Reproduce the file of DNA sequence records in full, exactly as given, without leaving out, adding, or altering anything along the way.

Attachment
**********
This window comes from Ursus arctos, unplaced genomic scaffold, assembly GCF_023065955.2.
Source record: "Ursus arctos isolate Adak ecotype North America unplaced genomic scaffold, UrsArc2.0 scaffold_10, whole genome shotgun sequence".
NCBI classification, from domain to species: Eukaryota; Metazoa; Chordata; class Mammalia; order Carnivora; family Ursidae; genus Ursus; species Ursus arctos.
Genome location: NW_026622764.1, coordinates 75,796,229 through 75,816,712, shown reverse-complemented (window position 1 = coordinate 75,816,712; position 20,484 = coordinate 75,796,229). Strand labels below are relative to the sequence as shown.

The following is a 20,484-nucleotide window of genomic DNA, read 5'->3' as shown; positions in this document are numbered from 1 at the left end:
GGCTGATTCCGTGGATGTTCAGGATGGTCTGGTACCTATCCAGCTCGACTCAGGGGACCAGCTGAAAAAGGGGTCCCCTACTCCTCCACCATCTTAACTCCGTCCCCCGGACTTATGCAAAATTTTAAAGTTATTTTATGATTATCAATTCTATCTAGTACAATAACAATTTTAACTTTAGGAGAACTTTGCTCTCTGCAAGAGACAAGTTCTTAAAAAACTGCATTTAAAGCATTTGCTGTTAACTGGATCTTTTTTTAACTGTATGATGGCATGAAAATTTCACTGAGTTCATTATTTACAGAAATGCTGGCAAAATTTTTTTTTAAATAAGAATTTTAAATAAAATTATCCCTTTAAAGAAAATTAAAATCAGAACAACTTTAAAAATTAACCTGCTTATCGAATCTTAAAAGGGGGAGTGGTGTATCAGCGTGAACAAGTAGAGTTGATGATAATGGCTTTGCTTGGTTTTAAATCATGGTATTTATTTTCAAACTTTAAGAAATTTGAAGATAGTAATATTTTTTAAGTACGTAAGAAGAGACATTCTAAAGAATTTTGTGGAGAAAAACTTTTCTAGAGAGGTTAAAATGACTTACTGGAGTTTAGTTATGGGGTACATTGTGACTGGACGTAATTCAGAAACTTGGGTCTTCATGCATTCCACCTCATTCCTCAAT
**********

This window comes from Ursus arctos, unplaced genomic scaffold, assembly GCF_023065955.2.
Source record: "Ursus arctos isolate Adak ecotype North America unplaced genomic scaffold, UrsArc2.0 scaffold_10, whole genome shotgun sequence".
NCBI classification, from domain to species: Eukaryota; Metazoa; Chordata; class Mammalia; order Carnivora; family Ursidae; genus Ursus; species Ursus arctos.
Genome location: NW_026622764.1, coordinates 75,796,229 through 75,816,712, shown reverse-complemented (window position 1 = coordinate 75,816,712; position 20,484 = coordinate 75,796,229). Strand labels below are relative to the sequence as shown.

The following is a 20,484-nucleotide window of genomic DNA, read 5'->3' as shown; positions in this document are numbered from 1 at the left end:
GGCTGATTCCGTGGATGTTCAGGATGGTCTGGTACCTATCCAGCTCGACTCAGGGGACCAGCTGAAAAAGGGGTCCCCTACTCCTCCACCATCTTAACTCCGTCCCCCGGACTTATGCAAAATTTTAAAGTTATTTTATGATTATCAATTCTATCTAGTACAATAACAATTTTAACTTTAGGAGAACTTTGCTCTCTGCAAGAGACAAGTTCTTAAAAAACTGCATTTAAAGCATTTGCTGTTAACTGGATCTTTTTTTAACTGTATGATGGCATGAAAATTTCACTGAGTTCATTATTTACAGAAATGCTGGCAAAATTTTTTTTTAAATAAGAATTTTAAATAAAATTATCCCTTTAAAGAAAATTAAAATCAGAACAACTTTAAAAATTAACCTGCTTATCGAATCTTAAAAGGGGGAGTGGTGTATCAGCGTGAACAAGTAGAGTTGATGATAATGGCTTTGCTTGGTTTTAAATCATGGTATTTATTTTCAAACTTTAAGAAATTTGAAGATAGTAATATTTTTTAAGTACGTAAGAAGAGACATTCTAAAGAATTTTGTGGAGAAAAACTTTTCTAGAGAGGTTAAAATGACTTACTGGAGTTTAGTTATGGGGTACATTGTGACTGGACGTAATTCAGAAACTTGGGTCTTCATGCATTCCACCTCATTCCTCAAT